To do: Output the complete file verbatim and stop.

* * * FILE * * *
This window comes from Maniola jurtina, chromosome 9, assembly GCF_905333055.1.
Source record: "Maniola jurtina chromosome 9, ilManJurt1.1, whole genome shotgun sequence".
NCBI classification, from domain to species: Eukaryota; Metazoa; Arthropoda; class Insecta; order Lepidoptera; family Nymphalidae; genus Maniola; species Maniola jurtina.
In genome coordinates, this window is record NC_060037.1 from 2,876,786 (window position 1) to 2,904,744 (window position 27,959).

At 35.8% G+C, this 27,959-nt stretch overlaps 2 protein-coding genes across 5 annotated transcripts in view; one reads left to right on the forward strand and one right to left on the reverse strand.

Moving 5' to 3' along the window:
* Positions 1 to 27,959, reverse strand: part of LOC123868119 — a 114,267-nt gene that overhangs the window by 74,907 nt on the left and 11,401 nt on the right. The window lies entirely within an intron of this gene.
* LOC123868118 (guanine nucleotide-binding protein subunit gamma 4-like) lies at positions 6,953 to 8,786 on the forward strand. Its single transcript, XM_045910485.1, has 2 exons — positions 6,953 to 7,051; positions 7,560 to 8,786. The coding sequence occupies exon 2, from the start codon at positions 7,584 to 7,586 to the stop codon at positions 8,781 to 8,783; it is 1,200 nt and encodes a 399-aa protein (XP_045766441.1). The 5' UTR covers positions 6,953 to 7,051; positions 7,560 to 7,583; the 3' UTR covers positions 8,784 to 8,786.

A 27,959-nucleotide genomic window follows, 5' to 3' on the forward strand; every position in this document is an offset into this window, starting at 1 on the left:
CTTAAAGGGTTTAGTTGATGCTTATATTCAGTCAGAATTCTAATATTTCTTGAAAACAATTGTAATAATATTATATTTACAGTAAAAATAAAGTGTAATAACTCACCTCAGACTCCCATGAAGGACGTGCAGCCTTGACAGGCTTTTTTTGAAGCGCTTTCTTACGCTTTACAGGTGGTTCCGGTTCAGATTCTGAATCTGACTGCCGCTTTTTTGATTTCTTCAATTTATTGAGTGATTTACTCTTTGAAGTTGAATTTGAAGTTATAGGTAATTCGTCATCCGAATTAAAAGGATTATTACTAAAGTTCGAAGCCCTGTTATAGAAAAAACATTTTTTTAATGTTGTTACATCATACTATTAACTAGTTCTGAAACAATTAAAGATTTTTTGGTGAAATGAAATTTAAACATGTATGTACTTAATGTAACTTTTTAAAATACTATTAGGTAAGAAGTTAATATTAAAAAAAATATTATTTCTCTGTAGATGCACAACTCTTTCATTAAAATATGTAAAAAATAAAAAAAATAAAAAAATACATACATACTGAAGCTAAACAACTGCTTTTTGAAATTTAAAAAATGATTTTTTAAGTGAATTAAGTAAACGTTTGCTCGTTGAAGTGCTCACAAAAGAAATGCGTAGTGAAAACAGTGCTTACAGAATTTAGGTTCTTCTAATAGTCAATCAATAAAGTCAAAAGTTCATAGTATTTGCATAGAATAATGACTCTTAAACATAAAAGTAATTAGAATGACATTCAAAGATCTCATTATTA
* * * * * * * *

This window comes from Maniola jurtina, chromosome 9, assembly GCF_905333055.1.
Source record: "Maniola jurtina chromosome 9, ilManJurt1.1, whole genome shotgun sequence".
NCBI classification, from domain to species: Eukaryota; Metazoa; Arthropoda; class Insecta; order Lepidoptera; family Nymphalidae; genus Maniola; species Maniola jurtina.
In genome coordinates, this window is record NC_060037.1 from 2,876,786 (window position 1) to 2,904,744 (window position 27,959).

At 35.8% G+C, this 27,959-nt stretch overlaps 2 protein-coding genes across 5 annotated transcripts in view; one reads left to right on the forward strand and one right to left on the reverse strand.

Moving 5' to 3' along the window:
* Positions 1 to 27,959, reverse strand: part of LOC123868119 — a 114,267-nt gene that overhangs the window by 74,907 nt on the left and 11,401 nt on the right. The window lies entirely within an intron of this gene.
* LOC123868118 (guanine nucleotide-binding protein subunit gamma 4-like) lies at positions 6,953 to 8,786 on the forward strand. Its single transcript, XM_045910485.1, has 2 exons — positions 6,953 to 7,051; positions 7,560 to 8,786. The coding sequence occupies exon 2, from the start codon at positions 7,584 to 7,586 to the stop codon at positions 8,781 to 8,783; it is 1,200 nt and encodes a 399-aa protein (XP_045766441.1). The 5' UTR covers positions 6,953 to 7,051; positions 7,560 to 7,583; the 3' UTR covers positions 8,784 to 8,786.

A 27,959-nucleotide genomic window follows, 5' to 3' on the forward strand; every position in this document is an offset into this window, starting at 1 on the left:
CTTAAAGGGTTTAGTTGATGCTTATATTCAGTCAGAATTCTAATATTTCTTGAAAACAATTGTAATAATATTATATTTACAGTAAAAATAAAGTGTAATAACTCACCTCAGACTCCCATGAAGGACGTGCAGCCTTGACAGGCTTTTTTTGAAGCGCTTTCTTACGCTTTACAGGTGGTTCCGGTTCAGATTCTGAATCTGACTGCCGCTTTTTTGATTTCTTCAATTTATTGAGTGATTTACTCTTTGAAGTTGAATTTGAAGTTATAGGTAATTCGTCATCCGAATTAAAAGGATTATTACTAAAGTTCGAAGCCCTGTTATAGAAAAAACATTTTTTTAATGTTGTTACATCATACTATTAACTAGTTCTGAAACAATTAAAGATTTTTTGGTGAAATGAAATTTAAACATGTATGTACTTAATGTAACTTTTTAAAATACTATTAGGTAAGAAGTTAATATTAAAAAAAATATTATTTCTCTGTAGATGCACAACTCTTTCATTAAAATATGTAAAAAATAAAAAAAATAAAAAAATACATACATACTGAAGCTAAACAACTGCTTTTTGAAATTTAAAAAATGATTTTTTAAGTGAATTAAGTAAACGTTTGCTCGTTGAAGTGCTCACAAAAGAAATGCGTAGTGAAAACAGTGCTTACAGAATTTAGGTTCTTCTAATAGTCAATCAATAAAGTCAAAAGTTCATAGTATTTGCATAGAATAATGACTCTTAAACATAAAAGTAATTAGAATGACATTCAAAGATCTCATTATTA